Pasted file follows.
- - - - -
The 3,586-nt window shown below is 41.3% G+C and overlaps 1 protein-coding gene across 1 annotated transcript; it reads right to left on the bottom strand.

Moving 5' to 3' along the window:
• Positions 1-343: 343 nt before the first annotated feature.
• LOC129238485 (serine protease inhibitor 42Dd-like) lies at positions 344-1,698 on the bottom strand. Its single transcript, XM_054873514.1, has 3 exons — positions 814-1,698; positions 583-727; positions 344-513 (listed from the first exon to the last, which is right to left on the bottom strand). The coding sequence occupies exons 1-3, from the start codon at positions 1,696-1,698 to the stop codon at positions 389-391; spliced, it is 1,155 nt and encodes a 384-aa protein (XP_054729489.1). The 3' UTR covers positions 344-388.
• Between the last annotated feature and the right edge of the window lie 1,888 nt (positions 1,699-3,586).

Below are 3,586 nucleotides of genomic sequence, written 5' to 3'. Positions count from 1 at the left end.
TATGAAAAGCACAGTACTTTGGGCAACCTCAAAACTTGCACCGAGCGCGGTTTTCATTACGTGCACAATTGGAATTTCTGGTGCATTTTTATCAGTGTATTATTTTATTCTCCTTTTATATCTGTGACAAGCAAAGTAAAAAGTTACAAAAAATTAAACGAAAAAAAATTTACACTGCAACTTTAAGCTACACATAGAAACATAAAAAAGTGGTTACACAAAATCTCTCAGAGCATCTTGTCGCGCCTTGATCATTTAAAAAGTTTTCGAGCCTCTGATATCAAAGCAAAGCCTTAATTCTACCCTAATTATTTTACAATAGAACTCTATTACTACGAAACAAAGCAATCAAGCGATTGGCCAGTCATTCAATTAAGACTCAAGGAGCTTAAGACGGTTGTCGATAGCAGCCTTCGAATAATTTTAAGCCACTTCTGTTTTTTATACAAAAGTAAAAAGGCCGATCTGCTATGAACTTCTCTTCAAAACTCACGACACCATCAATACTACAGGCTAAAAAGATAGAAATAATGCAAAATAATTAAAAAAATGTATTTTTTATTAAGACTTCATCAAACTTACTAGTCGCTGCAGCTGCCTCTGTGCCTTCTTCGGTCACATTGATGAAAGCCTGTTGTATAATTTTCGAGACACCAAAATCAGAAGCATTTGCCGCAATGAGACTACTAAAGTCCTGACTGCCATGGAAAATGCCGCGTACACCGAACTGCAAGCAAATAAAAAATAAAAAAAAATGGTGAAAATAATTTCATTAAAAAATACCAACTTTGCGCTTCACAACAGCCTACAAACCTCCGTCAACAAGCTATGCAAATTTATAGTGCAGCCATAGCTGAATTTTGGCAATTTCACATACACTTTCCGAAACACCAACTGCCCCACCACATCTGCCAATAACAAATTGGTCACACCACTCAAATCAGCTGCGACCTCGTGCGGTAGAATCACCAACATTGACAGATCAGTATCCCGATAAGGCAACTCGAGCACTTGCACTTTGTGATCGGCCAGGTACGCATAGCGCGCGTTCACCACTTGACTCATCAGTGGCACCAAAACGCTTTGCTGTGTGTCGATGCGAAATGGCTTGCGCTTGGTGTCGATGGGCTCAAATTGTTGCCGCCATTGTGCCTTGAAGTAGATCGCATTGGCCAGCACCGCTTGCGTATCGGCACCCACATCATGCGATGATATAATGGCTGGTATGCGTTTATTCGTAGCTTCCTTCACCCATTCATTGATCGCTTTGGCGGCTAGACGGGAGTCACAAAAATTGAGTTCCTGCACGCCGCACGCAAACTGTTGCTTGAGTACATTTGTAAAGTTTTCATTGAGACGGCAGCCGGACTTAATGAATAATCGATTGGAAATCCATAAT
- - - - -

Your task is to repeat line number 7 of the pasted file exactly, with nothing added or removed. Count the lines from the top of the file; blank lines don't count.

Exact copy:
TATGAAAAGCACAGTACTTTGGGCAACCTCAAAACTTGCACCGAGCGCGGTTTTCATTACGTGCACAATTGGAATTTCTGGTGCATTTTTATCAGTGTATTATTTTATTCTCCTTTTATATCTGTGACAAGCAAAGTAAAAAGTTACAAAAAATTAAACGAAAAAAAATTTACACTGCAACTTTAAGCTACACATAGAAACATAAAAAAGTGGTTACACAAAATCTCTCAGAGCATCTTGTCGCGCCTTGATCATTTAAAAAGTTTTCGAGCCTCTGATATCAAAGCAAAGCCTTAATTCTACCCTAATTATTTTACAATAGAACTCTATTACTACGAAACAAAGCAATCAAGCGATTGGCCAGTCATTCAATTAAGACTCAAGGAGCTTAAGACGGTTGTCGATAGCAGCCTTCGAATAATTTTAAGCCACTTCTGTTTTTTATACAAAAGTAAAAAGGCCGATCTGCTATGAACTTCTCTTCAAAACTCACGACACCATCAATACTACAGGCTAAAAAGATAGAAATAATGCAAAATAATTAAAAAAATGTATTTTTTATTAAGACTTCATCAAACTTACTAGTCGCTGCAGCTGCCTCTGTGCCTTCTTCGGTCACATTGATGAAAGCCTGTTGTATAATTTTCGAGACACCAAAATCAGAAGCATTTGCCGCAATGAGACTACTAAAGTCCTGACTGCCATGGAAAATGCCGCGTACACCGAACTGCAAGCAAATAAAAAATAAAAAAAAATGGTGAAAATAATTTCATTAAAAAATACCAACTTTGCGCTTCACAACAGCCTACAAACCTCCGTCAACAAGCTATGCAAATTTATAGTGCAGCCATAGCTGAATTTTGGCAATTTCACATACACTTTCCGAAACACCAACTGCCCCACCACATCTGCCAATAACAAATTGGTCACACCACTCAAATCAGCTGCGACCTCGTGCGGTAGAATCACCAACATTGACAGATCAGTATCCCGATAAGGCAACTCGAGCACTTGCACTTTGTGATCGGCCAGGTACGCATAGCGCGCGTTCACCACTTGACTCATCAGTGGCACCAAAACGCTTTGCTGTGTGTCGATGCGAAATGGCTTGCGCTTGGTGTCGATGGGCTCAAATTGTTGCCGCCATTGTGCCTTGAAGTAGATCGCATTGGCCAGCACCGCTTGCGTATCGGCACCCACATCATGCGATGATATAATGGCTGGTATGCGTTTATTCGTAGCTTCCTTCACCCATTCATTGATCGCTTTGGCGGCTAGACGGGAGTCACAAAAATTGAGTTCCTGCACGCCGCACGCAAACTGTTGCTTGAGTACATTTGTAAAGTTTTCATTGAGACGGCAGCCGGACTTAATGAATAATCGATTGGAAATCCATAAT